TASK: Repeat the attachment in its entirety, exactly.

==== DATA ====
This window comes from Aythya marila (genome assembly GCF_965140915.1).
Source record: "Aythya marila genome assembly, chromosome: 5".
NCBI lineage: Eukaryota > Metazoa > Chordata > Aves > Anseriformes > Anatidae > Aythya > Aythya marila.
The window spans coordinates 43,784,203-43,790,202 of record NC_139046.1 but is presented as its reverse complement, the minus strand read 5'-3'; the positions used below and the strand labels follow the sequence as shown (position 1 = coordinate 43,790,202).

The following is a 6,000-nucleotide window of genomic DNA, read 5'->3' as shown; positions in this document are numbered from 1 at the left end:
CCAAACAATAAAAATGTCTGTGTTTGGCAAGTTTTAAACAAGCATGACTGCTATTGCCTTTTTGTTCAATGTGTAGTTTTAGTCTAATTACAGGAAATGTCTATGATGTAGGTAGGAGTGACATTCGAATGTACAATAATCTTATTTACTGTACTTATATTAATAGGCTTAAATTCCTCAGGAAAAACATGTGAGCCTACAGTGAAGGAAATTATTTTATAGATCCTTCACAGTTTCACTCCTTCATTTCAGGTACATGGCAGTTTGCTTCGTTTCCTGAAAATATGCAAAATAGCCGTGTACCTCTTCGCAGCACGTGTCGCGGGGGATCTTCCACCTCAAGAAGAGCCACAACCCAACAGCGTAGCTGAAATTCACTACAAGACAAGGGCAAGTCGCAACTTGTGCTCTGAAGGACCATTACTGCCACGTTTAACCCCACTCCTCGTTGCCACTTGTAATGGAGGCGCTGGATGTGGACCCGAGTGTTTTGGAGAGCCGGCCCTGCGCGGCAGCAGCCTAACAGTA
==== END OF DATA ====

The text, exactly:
This window comes from Aythya marila (genome assembly GCF_965140915.1).
Source record: "Aythya marila genome assembly, chromosome: 5".
NCBI lineage: Eukaryota > Metazoa > Chordata > Aves > Anseriformes > Anatidae > Aythya > Aythya marila.
The window spans coordinates 43,784,203-43,790,202 of record NC_139046.1 but is presented as its reverse complement, the minus strand read 5'-3'; the positions used below and the strand labels follow the sequence as shown (position 1 = coordinate 43,790,202).

The following is a 6,000-nucleotide window of genomic DNA, read 5'->3' as shown; positions in this document are numbered from 1 at the left end:
CCAAACAATAAAAATGTCTGTGTTTGGCAAGTTTTAAACAAGCATGACTGCTATTGCCTTTTTGTTCAATGTGTAGTTTTAGTCTAATTACAGGAAATGTCTATGATGTAGGTAGGAGTGACATTCGAATGTACAATAATCTTATTTACTGTACTTATATTAATAGGCTTAAATTCCTCAGGAAAAACATGTGAGCCTACAGTGAAGGAAATTATTTTATAGATCCTTCACAGTTTCACTCCTTCATTTCAGGTACATGGCAGTTTGCTTCGTTTCCTGAAAATATGCAAAATAGCCGTGTACCTCTTCGCAGCACGTGTCGCGGGGGATCTTCCACCTCAAGAAGAGCCACAACCCAACAGCGTAGCTGAAATTCACTACAAGACAAGGGCAAGTCGCAACTTGTGCTCTGAAGGACCATTACTGCCACGTTTAACCCCACTCCTCGTTGCCACTTGTAATGGAGGCGCTGGATGTGGACCCGAGTGTTTTGGAGAGCCGGCCCTGCGCGGCAGCAGCCTAACAGTA